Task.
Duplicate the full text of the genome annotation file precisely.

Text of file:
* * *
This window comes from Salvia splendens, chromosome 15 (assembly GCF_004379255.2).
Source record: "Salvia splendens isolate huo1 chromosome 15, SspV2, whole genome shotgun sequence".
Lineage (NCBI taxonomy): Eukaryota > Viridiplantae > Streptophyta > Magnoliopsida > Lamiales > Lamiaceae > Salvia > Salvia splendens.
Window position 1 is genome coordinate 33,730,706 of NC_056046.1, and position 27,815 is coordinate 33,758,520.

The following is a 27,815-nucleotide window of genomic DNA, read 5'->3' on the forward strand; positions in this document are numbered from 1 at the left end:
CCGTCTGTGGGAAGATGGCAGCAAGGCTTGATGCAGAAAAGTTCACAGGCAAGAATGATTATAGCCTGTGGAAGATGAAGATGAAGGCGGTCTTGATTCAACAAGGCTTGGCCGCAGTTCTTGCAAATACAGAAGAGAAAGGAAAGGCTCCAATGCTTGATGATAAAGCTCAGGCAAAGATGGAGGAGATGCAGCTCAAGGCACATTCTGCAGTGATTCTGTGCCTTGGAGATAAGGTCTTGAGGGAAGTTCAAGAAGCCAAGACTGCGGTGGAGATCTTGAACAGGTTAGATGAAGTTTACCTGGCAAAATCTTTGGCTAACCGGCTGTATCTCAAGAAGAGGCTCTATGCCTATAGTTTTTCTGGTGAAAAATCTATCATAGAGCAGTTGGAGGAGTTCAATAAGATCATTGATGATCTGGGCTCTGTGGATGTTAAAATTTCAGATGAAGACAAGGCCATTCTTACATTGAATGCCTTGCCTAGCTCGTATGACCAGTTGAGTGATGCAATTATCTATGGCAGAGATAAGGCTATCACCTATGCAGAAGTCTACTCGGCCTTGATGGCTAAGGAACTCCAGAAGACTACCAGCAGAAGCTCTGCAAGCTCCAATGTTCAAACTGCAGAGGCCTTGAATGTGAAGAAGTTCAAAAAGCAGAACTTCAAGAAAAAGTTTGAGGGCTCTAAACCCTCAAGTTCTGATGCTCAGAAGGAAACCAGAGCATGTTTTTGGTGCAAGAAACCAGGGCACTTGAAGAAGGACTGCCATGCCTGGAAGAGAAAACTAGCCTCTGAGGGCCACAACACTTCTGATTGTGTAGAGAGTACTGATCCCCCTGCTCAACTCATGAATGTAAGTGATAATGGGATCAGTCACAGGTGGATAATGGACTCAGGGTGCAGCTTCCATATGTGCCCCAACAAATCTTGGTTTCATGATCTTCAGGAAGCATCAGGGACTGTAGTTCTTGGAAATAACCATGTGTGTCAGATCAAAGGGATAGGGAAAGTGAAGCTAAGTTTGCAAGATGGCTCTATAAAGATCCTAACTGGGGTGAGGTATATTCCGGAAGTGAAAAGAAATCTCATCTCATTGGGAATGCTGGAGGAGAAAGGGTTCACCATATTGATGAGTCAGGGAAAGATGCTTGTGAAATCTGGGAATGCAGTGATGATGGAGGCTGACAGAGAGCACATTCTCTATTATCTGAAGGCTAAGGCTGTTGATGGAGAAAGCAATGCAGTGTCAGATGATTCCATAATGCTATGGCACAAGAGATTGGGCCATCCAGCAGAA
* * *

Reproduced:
This window comes from Salvia splendens, chromosome 15 (assembly GCF_004379255.2).
Source record: "Salvia splendens isolate huo1 chromosome 15, SspV2, whole genome shotgun sequence".
Lineage (NCBI taxonomy): Eukaryota > Viridiplantae > Streptophyta > Magnoliopsida > Lamiales > Lamiaceae > Salvia > Salvia splendens.
Window position 1 is genome coordinate 33,730,706 of NC_056046.1, and position 27,815 is coordinate 33,758,520.

The following is a 27,815-nucleotide window of genomic DNA, read 5'->3' on the forward strand; positions in this document are numbered from 1 at the left end:
CCGTCTGTGGGAAGATGGCAGCAAGGCTTGATGCAGAAAAGTTCACAGGCAAGAATGATTATAGCCTGTGGAAGATGAAGATGAAGGCGGTCTTGATTCAACAAGGCTTGGCCGCAGTTCTTGCAAATACAGAAGAGAAAGGAAAGGCTCCAATGCTTGATGATAAAGCTCAGGCAAAGATGGAGGAGATGCAGCTCAAGGCACATTCTGCAGTGATTCTGTGCCTTGGAGATAAGGTCTTGAGGGAAGTTCAAGAAGCCAAGACTGCGGTGGAGATCTTGAACAGGTTAGATGAAGTTTACCTGGCAAAATCTTTGGCTAACCGGCTGTATCTCAAGAAGAGGCTCTATGCCTATAGTTTTTCTGGTGAAAAATCTATCATAGAGCAGTTGGAGGAGTTCAATAAGATCATTGATGATCTGGGCTCTGTGGATGTTAAAATTTCAGATGAAGACAAGGCCATTCTTACATTGAATGCCTTGCCTAGCTCGTATGACCAGTTGAGTGATGCAATTATCTATGGCAGAGATAAGGCTATCACCTATGCAGAAGTCTACTCGGCCTTGATGGCTAAGGAACTCCAGAAGACTACCAGCAGAAGCTCTGCAAGCTCCAATGTTCAAACTGCAGAGGCCTTGAATGTGAAGAAGTTCAAAAAGCAGAACTTCAAGAAAAAGTTTGAGGGCTCTAAACCCTCAAGTTCTGATGCTCAGAAGGAAACCAGAGCATGTTTTTGGTGCAAGAAACCAGGGCACTTGAAGAAGGACTGCCATGCCTGGAAGAGAAAACTAGCCTCTGAGGGCCACAACACTTCTGATTGTGTAGAGAGTACTGATCCCCCTGCTCAACTCATGAATGTAAGTGATAATGGGATCAGTCACAGGTGGATAATGGACTCAGGGTGCAGCTTCCATATGTGCCCCAACAAATCTTGGTTTCATGATCTTCAGGAAGCATCAGGGACTGTAGTTCTTGGAAATAACCATGTGTGTCAGATCAAAGGGATAGGGAAAGTGAAGCTAAGTTTGCAAGATGGCTCTATAAAGATCCTAACTGGGGTGAGGTATATTCCGGAAGTGAAAAGAAATCTCATCTCATTGGGAATGCTGGAGGAGAAAGGGTTCACCATATTGATGAGTCAGGGAAAGATGCTTGTGAAATCTGGGAATGCAGTGATGATGGAGGCTGACAGAGAGCACATTCTCTATTATCTGAAGGCTAAGGCTGTTGATGGAGAAAGCAATGCAGTGTCAGATGATTCCATAATGCTATGGCACAAGAGATTGGGCCATCCAGCAGAA